Rio Renegades by "Terence Duncan" (1989)
Rio Renegades was the eighth and final book in the paperback western series Powell's Army. The series was created by literary agent Barbara Puechner and the books were published under the pseudonum "Terence Duncan". James Reasoner contributed three books in the series (#4, 5, and 6) and William F. Nolan wrote this one; I'm not sure who wrote the other four. (Can anyone help me out here? Update: James Reasoner did; see his comment, below.)
The Powell in Powell's Army was Lt. Col. Amos Powell, Adjutant General for the U.S. Army Territorial Command in Fort Leavenworth. Powell's "Army" consisted of "three fearless firebrands" whom Powell sent on dangerous missions throughout the west. This three members of this army
were Landrum Davis, former soldier and Ranger, Gerald Glidinghawk, a Dartmouth educated Omaha Indian, and Celia Burnett, a beautiful redhead equally skilled with horse, firearms, and faro. Their mission this time is to cross the Rio Grande into Mexico to determine the fate of a group of government geologists and to also gather information on a band of outlaws based in the Mexican mountains who are led by the notorious Silver Man, or El Hombre de Plata.
Author Nolan is big Max Brand fan and has authored a biobibliography on Brand and has edited six volumes of his stories. It comes as no surprise, then, that the first sentence in the novel is "Colonel Maxwell Schiller Brandt had trained himself to sleep as a cat sleeps, outwardly tranquil but inwardly alert to all possible dangers." Maxwell Brandt = Max Brand. Get it? And "Max Brand" was a pen name of Frederick Schiller Faust. The thoroughly nasty villain in this book, The Silver Man, is named Barry Silver, whose father came from County Kildare. One of Brand's most popular western characters is Red Barry and another of his popular characters is Doctor Kildare. The book is chock full of inside references such as this. I can't claim to have caught them all, but it was interesting to read about a minor character, an old trapper named Ben Challis; Challis is the family name of the protagonists in some of Nolan's detective stories and "George Challis" was another of Frederick Faust's pseudomyns.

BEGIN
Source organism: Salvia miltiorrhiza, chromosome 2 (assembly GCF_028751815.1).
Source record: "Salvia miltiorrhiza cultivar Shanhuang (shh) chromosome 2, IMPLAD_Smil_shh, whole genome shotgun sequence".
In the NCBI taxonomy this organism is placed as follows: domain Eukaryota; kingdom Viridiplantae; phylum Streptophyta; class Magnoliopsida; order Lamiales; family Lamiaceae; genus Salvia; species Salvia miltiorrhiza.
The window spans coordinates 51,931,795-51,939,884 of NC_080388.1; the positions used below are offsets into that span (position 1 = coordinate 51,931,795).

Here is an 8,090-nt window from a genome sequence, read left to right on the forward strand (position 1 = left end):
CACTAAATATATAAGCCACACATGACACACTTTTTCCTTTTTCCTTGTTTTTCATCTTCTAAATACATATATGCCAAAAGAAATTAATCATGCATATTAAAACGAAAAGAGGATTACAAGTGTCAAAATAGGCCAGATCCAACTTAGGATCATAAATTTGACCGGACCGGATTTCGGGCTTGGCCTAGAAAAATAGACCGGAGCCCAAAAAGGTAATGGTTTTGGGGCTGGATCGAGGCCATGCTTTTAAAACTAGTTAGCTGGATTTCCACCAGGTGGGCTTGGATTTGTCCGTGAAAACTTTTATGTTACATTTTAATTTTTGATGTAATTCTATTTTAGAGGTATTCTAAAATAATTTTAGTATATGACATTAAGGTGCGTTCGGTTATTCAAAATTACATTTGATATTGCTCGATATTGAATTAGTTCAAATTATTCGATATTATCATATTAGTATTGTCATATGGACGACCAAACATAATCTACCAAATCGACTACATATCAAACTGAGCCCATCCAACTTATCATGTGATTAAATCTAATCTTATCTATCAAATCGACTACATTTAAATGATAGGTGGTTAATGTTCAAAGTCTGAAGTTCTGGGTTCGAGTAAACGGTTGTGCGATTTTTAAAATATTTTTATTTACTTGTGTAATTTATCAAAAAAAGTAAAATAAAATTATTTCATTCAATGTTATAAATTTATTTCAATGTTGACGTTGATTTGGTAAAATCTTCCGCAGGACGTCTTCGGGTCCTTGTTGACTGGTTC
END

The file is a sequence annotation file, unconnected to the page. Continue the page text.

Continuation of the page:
Colonel Brandt was leading the geological party when it was attacked by Silver's gang. Every member of the government party was murdered except for Brandt and his daughter. Brandt was kept alive because Silver thought he knew the location of a lode of gold; Barbara Brandt was kept alive because Silver wanted to bed her. For some reason, the psychotic Silver wanted to seduce the girl rather than take her by force. Lucky (and plucky!) girl, because Silver's egomania convinced him that the girl would fall to his wiles sooner or later -- giving our heroes planty of time to find Silver's desolate and impenetrable lair.
There's violence and blood letting a plenty, a soupcon of sex, an exciting horse race, a Ned Buntline wannabe, a traveling circus, coincidence piled on coincidence, a villain worthy of James Bond, and a deus ex machina or two. It all adds up to an entertaining and fast-moving story. Nothing major, but a darned good time-passer.
Patti Abbott's Friday's Forgotten Books will be celebrating its fifth anniversary this month. Patti will be linking to today's Forgotten Books at Pattinase. To celebrate five years, she is also republishing old Forgotten Books review this month. Well worth checking out.
Barbara Puechner wrote the first three books herself, and I believe Neal Barrett Jr. wrote #7. My memory is a little fuzzy on this, but I think I was the one who put Bill Nolan in touch with Barbara and told him she might need somebody to ghost a book or two. I remember the subject came up during one of my phone conversations with him back in the Eighties. I didn't know him well, but we talked occasionally. I think I got acquainted with him through a mutual friend, Joe Lansdale.ReplyDelete
Those days are starting to seem like a thousand years ago in some ways and just yesterday in others.
Thanks for the information, James.Delete
The gambit of a villain's attempt to win the heart and mind of a captive female gets used in early western fiction. The egotistical confidence in one's seductive powers was nearly as unseemly as taking her without her consent.ReplyDelete